UNWTO sees global tourism to grow 3% per annum until 2030

September 27, 2019

TEHRAN – The UN World Tourism Organization (UNWTO) expects that global tourism will continue to grow at an average of 3 percent annually until 2030.

“This growth reflects the progressive expansion of access to tourism thanks to the decline in the price of transport, especially air transport, and growing middle classes worldwide,” the UN body announced in a statement to mark the World Tourism Day (September 27).

Over the past six decades, tourism has experienced continued expansion and diversification, and it has become one of the fastest growing and most important economic sectors in the world, benefiting destinations and communities worldwide.

“International tourist arrivals worldwide have grown from 25 million in 1950 to nearly 1.3 billion today. Similarly, international tourism revenues earned by destinations around the world have grown from 2 billion U.S. dollars in 1950 to 1260 trillion in 2015. The sector represents an estimated 10 percent of the world’s GDP and 1 in 10 jobs globally.”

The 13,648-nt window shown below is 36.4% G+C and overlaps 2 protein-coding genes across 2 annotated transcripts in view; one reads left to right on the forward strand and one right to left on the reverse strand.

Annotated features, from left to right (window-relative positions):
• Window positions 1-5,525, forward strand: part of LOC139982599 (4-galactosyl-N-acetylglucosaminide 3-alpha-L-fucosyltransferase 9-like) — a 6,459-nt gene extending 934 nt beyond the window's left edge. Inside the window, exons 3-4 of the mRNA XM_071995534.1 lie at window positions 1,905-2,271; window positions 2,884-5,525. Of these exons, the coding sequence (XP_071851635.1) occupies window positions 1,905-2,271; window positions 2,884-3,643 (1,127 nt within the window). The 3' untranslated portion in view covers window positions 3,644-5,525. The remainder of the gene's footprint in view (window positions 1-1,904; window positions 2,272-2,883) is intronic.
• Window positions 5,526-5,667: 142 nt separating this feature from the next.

This year, the UNWTO has adopted the motto of “Tourism and Jobs: A Better Future for All” as the organization has set goals on development of skills, education and jobs, wishing to realize a better future.

The UN body also certifies that the tourism’s role in job creation is often undervalued, adding “This is despite the fact that tourism generates 1 percent of world jobs and is included in Sustainable Development Goal 8 for its potential to create decent work.”

It also mentions that new policies are needed in order to maximize tourism’s potential to create more and better jobs, especially for women and youth; to reflect and incorporate ongoing advances in technology; and eventually to address the current mismatch between tourism skills that are taught and those that tourism employers need.

Realizing such goals, according to the UN baby, requires a holistic approach to the future of work in tourism, with heightened cooperation between all actors, including the public and private sectors.

AFM/MG

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